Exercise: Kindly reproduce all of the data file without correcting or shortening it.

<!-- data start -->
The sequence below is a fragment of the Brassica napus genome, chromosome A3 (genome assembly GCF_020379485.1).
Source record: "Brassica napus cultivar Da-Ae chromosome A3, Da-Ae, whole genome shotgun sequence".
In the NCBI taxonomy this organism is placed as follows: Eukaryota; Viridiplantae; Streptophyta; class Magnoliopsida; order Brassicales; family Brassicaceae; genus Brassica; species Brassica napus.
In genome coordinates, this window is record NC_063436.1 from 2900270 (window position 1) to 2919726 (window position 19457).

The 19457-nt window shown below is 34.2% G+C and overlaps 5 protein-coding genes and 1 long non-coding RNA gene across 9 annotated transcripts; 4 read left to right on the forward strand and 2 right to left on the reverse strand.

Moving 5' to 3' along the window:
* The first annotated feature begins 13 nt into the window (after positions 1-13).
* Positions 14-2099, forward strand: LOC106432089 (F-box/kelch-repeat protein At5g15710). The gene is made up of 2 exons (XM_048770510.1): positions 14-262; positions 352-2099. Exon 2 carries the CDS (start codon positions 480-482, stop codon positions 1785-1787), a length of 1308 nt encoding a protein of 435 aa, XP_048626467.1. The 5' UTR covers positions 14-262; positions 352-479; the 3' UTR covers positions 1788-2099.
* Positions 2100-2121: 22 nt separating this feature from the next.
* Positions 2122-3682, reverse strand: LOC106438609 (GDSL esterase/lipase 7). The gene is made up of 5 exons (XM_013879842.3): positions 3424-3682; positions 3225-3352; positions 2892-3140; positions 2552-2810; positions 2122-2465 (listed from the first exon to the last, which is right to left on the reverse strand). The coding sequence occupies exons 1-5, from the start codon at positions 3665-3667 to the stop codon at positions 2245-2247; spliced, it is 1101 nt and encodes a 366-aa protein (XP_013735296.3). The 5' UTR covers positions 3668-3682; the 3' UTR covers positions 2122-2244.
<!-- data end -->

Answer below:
The sequence below is a fragment of the Brassica napus genome, chromosome A3 (genome assembly GCF_020379485.1).
Source record: "Brassica napus cultivar Da-Ae chromosome A3, Da-Ae, whole genome shotgun sequence".
In the NCBI taxonomy this organism is placed as follows: Eukaryota; Viridiplantae; Streptophyta; class Magnoliopsida; order Brassicales; family Brassicaceae; genus Brassica; species Brassica napus.
In genome coordinates, this window is record NC_063436.1 from 2900270 (window position 1) to 2919726 (window position 19457).

The 19457-nt window shown below is 34.2% G+C and overlaps 5 protein-coding genes and 1 long non-coding RNA gene across 9 annotated transcripts; 4 read left to right on the forward strand and 2 right to left on the reverse strand.

Moving 5' to 3' along the window:
* The first annotated feature begins 13 nt into the window (after positions 1-13).
* Positions 14-2099, forward strand: LOC106432089 (F-box/kelch-repeat protein At5g15710). The gene is made up of 2 exons (XM_048770510.1): positions 14-262; positions 352-2099. Exon 2 carries the CDS (start codon positions 480-482, stop codon positions 1785-1787), a length of 1308 nt encoding a protein of 435 aa, XP_048626467.1. The 5' UTR covers positions 14-262; positions 352-479; the 3' UTR covers positions 1788-2099.
* Positions 2100-2121: 22 nt separating this feature from the next.
* Positions 2122-3682, reverse strand: LOC106438609 (GDSL esterase/lipase 7). The gene is made up of 5 exons (XM_013879842.3): positions 3424-3682; positions 3225-3352; positions 2892-3140; positions 2552-2810; positions 2122-2465 (listed from the first exon to the last, which is right to left on the reverse strand). The coding sequence occupies exons 1-5, from the start codon at positions 3665-3667 to the stop codon at positions 2245-2247; spliced, it is 1101 nt and encodes a 366-aa protein (XP_013735296.3). The 5' UTR covers positions 3668-3682; the 3' UTR covers positions 2122-2244.